Sensory bins? What’s that? What’s the purpose?
I get those questions every time I tell my family or friends what the girls are playing with. I’m fairly new to the idea of sensory bins myself. But after doing a bit of research on the internet and watching the girls interact with their sensory bins, I’ve come up with some great answers to these questions!
The first thing that comes to mind when asked “What’s the point?” is that sensory bins are fun! No doubt about it. Sensory bins are…
- visually appealing (I mean, just look at ours! Don’t you want to delve right in??)
- texturally appealing (from soft poms-poms to grainy rice or pasta..some I’ve seen even include water and sand!)
- audibly appealing (the crunch-crunch of objects being buried into small pasta or rice and the soothing sound of sand being poured)
Get it? Visual… textual.. audible… all senses! Sensory bins appeal to a child’s senses in a fun way and on many different levels.
But sensory bins also appeal to children in a manageable way for us as parents. Meaning, all this fun is contained to one small bin! And is always being used with parental supervision. (HIGHLY RECOMMENDED! – or you could have grass and rice from one end of your house to the other!)
While sensory activities are achieved with these fun bins, a great deal of learning and developmental activities are encountered with sensory bins as well! From toddlers to school aged children, a sensory bin can develop skills such as…
- Fine Motor (placing small objects into small areas, using tongs or tweezers to pick up objects)
- Transferring (moving objects from one container to another, i.e. pouring, scooping)
- Matching (colors, shapes, objects, etc.)
- Patterns (big, small, big, small or flower, butterfly, flower, butterfly, etc.)
- Counting (see our video in this post of how our Spring bin prompted Brylee to count)
- Sorting and Classifying (into other objects such as ice cube trays, small buckets, egg platters)
- Specific skill recognition & reinforcement (colors, letters, shapes, themes, etc.)
The possibilities are truly endless. Our sensory bins focus more on basic and developmental skills. Whereas I have seen some very specific skill bins, such as gardening or bear habitats.
Sensory bins also provide for lots of imaginative play. It is really incredible what my girls will come up with when handed this box of goodies!
Below are the two sensory bins we have made and what I have managed to capture the girls (mainly Brylee) doing with the items in the bins.
We recently made an ABC sensory bin that is introduced at the beginning of each week, focusing on our letter of the week. I mainly want Brylee to focus on recognizing each uppercase and lowercase letters as well as the sound.
I have Brylee pick up a letter and say the letter name and sound. Then she says whether it’s big/uppercase or little/lowercase and place on our letter mat for the week (from COAH). Then she picks up each object, says it’s name and sounds out the beginning sound (but we don’t focus too much on this since she is still young!). Then she is free to play around, which usually involves burying the objects into the pasta. I think she likes the crunch sound.*Notice I have Cami focused on some flash cards during this time. Our ABC sensory bin is a bit too advanced for her at this age. All she wants to do is throw the small ABC pasta all over the place. And that ain’t happen’!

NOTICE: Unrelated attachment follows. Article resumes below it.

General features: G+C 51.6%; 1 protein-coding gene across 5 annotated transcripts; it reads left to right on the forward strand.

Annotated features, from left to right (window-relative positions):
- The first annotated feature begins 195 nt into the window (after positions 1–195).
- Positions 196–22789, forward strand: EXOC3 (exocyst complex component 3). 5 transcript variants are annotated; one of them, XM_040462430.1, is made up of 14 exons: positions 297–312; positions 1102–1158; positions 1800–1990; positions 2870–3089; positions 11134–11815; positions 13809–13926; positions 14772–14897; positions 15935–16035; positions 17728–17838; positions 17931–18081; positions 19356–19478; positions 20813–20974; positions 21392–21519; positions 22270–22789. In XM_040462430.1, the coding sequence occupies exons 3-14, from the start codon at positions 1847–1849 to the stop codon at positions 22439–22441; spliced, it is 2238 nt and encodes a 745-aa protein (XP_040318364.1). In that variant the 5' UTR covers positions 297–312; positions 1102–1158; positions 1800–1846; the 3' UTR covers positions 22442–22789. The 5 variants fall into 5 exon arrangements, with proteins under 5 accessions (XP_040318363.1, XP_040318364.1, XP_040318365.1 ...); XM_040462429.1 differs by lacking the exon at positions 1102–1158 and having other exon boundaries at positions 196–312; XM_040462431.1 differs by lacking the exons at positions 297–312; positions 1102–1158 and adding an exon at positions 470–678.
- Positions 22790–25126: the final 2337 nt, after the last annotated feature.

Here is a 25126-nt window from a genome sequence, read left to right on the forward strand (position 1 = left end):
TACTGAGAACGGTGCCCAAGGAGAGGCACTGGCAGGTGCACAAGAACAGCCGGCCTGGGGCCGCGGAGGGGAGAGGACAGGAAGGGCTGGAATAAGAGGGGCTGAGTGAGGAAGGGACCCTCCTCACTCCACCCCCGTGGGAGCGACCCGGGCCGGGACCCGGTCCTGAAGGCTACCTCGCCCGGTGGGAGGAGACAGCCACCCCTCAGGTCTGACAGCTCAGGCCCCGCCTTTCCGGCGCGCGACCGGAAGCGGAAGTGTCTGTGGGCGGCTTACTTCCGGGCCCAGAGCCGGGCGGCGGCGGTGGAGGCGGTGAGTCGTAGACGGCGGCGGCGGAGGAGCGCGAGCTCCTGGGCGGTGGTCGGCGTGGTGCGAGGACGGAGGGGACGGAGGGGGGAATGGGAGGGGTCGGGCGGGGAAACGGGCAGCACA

Go here if you are unable to view the video.
Our Spring sensory bin (which is pictured at the top of the post) was our first every sensory bin. And boy, has it kept my little ones busy and content! Some skills focused on have been…
… sorting (white pom-poms in green bucket, bunny pegs in blue bucket, erasers in chick egg)
… transferring and fine motor (using tongs to pick up erasers and release into chick egg)
… different type of fine motor skill (placing bunny peg into small hole)
… more transferring, fine motor and sorting skills as well as counting one-to-one (using an egg platter!)
Even Cami attempts some fine motor skills with the tongs. This is a skill we are still working on. She does, however, love to put each object into the eggs or cups and then dump them into something else… which is definitely a transferring skill!
Some more great ideas around the internet:
- ABC Letter Box examples at Spell Outloud and Totally Tots
- Color Blue at Jada Roo Can Do
- What’s in the Tub? focus on themes at Totally Tots (birds, space, transportation)
- HUGE archive of Sensory Tubs at Counting Coconuts
- Sensory Bin Extravaganza at The Picky Apple (ice cream, garden, ocean, rainbow)
- Search through Seasonal Ideas at 1+1+1=1
I could literally keep going with the list or…
you could google image search “sensory bins” and be amazed at the fun and inviting sensory bins out there!**If you have any questions, feel free to email me!